Community: A unified body of individuals.
It’s that word that’s thrown around casually, a word we’re expected to know, understand, and jump right in with: Community. Recently, Etsy has made it well-known that its focus is to be an online community rather than just being a marketplace. Helpful tips claim that community is a key aspect to a successful online business. But community… what is it? How do we achieve community, especially online?
Many of us, me included, may have started our blog hoping to get noticed, hoping to drive some traffic to our Etsy stores, or make a living from blogging. Many of us have twitter accounts, facebook accounts, and the like, to get noticed and get sales. Period. But is this really good motivation? Does it really work that way?
Today, it hit me that I am a part of a community, intentional or not.
As I chat back and forth with a girl who happens to live near me, and who happened to come across my Etsy shop, and who happens to know some of the same people I know, and yet we’ve never met in person, I realize that she is part of my community. I’ve formed a relationship of sorts with her.
As I send a quick note to my Etsy friend asking for advice with the pricing of an item, or to discuss where we love to shop for clothes, even though she lives 1000 miles from me, I realize that she is part of my community. She is a close friend.
After buying some fabric from a seller, and exchanging a few messages back and forth, she is kind enough to show the item I made from the fabric on her blog. We are instantly part of a community. I feel like I could call her up, meet at a coffee shop, and talk for hours.
There are so many other stories of people finding each other and becoming part of the community. It’s true, Etsy sellers and buyers, bloggers, twitterers, we’re all part of a community. And this community, it’s for more than shop success. It’s for more than getting a sale, or getting another follower on your blog.
So how did I become a part of the community?
I started by finding blogs I loved to read. Trust me, one will lead to another :)
I began following these blogs sincerely, leaving comments when I liked the post. Blogging is an instant way to get to know someone, their likes and dislikes, their style. Read, comment, get to know others. Click links, explore a bit! Email the author if you have something you think they’d like to share with their readers. As a blogger, respond to comments where warranted with a personal email to the commenter.
I began sending a more personal message to those whom I was buying from.
Instead of just adding to cart and purchasing, why not follow up with a message telling the seller how much you enjoyed browsing their shop, or showing them what you ended up doing with their product. Take a picture, send it to them or attach it to feedback. I’m almost positive that any seller would absolutely love this and it might inspire some conversation.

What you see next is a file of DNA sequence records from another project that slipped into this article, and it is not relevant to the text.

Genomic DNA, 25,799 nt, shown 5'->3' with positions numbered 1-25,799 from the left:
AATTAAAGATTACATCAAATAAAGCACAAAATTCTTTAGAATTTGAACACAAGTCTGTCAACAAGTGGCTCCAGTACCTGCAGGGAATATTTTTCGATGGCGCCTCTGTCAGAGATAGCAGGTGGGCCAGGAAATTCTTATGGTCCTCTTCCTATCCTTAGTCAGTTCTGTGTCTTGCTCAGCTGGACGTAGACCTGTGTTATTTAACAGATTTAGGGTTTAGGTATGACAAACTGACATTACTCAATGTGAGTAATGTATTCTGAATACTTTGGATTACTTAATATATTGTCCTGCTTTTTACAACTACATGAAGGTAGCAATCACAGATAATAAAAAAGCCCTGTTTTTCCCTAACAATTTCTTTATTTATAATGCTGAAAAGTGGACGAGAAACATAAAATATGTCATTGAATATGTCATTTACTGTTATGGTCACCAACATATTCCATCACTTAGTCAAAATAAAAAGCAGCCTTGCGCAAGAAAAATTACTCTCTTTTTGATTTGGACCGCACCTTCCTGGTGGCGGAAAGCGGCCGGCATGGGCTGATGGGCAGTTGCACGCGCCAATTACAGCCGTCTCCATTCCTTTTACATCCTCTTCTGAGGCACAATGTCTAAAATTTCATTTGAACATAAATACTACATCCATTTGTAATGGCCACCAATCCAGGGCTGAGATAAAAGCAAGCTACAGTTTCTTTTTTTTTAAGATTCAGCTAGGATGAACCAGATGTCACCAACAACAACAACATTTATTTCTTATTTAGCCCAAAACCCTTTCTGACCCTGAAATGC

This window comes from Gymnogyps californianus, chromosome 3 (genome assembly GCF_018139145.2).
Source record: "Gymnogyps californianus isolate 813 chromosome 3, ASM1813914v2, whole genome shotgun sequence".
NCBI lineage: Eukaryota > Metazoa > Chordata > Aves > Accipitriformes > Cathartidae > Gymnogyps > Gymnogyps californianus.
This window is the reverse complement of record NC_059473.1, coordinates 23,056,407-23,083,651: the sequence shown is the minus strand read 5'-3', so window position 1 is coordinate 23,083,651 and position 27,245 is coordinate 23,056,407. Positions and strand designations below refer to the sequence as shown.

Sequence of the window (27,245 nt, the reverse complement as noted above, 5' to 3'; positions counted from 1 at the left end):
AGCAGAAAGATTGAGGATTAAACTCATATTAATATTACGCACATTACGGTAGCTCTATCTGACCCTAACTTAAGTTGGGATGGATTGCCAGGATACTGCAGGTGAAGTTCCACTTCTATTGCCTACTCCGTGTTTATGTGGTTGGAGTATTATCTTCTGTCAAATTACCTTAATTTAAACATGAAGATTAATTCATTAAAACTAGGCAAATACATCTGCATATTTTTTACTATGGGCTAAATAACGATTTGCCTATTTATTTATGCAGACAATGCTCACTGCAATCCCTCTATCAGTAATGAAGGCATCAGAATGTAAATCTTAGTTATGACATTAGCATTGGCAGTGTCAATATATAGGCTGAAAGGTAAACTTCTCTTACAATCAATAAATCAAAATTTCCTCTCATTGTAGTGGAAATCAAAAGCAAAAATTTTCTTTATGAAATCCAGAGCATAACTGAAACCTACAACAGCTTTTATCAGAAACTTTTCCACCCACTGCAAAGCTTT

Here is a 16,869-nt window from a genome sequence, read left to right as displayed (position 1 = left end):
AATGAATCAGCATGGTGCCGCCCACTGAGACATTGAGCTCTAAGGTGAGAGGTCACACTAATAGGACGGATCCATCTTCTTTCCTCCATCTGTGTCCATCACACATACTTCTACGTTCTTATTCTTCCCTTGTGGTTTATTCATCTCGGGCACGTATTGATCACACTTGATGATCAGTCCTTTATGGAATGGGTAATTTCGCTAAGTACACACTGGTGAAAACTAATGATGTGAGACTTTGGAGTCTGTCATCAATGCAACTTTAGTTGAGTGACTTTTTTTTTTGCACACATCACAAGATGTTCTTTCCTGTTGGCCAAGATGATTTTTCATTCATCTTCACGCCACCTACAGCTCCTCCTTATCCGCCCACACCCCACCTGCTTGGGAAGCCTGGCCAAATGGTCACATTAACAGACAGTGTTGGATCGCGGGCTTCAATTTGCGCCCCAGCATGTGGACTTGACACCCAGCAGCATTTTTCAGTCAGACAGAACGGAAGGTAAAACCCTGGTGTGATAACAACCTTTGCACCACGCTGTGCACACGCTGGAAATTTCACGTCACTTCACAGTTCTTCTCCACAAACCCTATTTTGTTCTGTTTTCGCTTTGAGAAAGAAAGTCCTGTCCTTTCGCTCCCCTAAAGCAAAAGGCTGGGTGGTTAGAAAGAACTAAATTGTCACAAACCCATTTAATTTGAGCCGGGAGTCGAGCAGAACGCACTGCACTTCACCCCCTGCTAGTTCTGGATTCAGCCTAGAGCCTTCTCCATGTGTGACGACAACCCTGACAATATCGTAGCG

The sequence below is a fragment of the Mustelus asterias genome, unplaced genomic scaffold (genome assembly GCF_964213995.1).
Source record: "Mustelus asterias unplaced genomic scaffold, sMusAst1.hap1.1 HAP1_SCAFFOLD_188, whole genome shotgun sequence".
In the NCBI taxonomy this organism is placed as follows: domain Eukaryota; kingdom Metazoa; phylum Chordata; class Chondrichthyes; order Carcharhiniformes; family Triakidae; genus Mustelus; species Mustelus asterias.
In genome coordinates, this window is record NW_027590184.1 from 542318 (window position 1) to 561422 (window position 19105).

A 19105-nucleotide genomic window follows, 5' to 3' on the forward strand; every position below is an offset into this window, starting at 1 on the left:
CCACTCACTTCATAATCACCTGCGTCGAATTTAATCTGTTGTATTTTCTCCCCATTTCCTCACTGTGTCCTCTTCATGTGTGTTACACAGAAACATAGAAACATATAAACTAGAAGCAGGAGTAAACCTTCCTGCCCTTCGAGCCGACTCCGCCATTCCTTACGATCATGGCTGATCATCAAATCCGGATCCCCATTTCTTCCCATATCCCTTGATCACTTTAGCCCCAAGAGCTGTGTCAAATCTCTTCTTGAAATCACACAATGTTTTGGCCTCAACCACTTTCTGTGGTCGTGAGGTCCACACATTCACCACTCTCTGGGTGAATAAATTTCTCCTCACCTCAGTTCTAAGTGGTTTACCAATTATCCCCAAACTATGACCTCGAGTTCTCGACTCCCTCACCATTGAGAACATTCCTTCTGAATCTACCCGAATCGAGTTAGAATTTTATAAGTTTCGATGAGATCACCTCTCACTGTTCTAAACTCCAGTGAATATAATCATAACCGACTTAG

I joined an Etsy team.
Teams are a great way to get to know others… some teams chat more than others, so if you’re looking to get to know people, check to see that the team you are joining is active. Some teams have a forum thread to chat on. Be active there when possible. Some of my closest Etsy friends have come from the team I’m on.
I feature others.
A quick way to make friends is to show off someone else’s item on your blog. An interesting blog, facebook account, or twitter page is one that isn’t necessarily all about yourself or your shop. It’s one that shares information and ideas from others. Make sure to include links to the source, of course, but most bloggers and sellers are more than willing to allow you to share their product, tutorial, or pictures on your blog as long as the appropriate attribution is applied. You can always email the owner of the content to make sure they don’t mind!
Community. It is achievable, and it is a great thing. It does require getting outside of yourself. It does require time and effort. But the benefits of community go far and deep. There are few things better than featuring someone else’s work, and reading the comments of those who love it.
A quick final note: Online communities are wonderful, but not without flaws. Always make sure to be careful when sharing personal information online. If anything seems odd or out of place, do not hesitate to cut off communication with that person. Online communities also cannot replace the fellowship that comes with local communities, those you can meet face to face.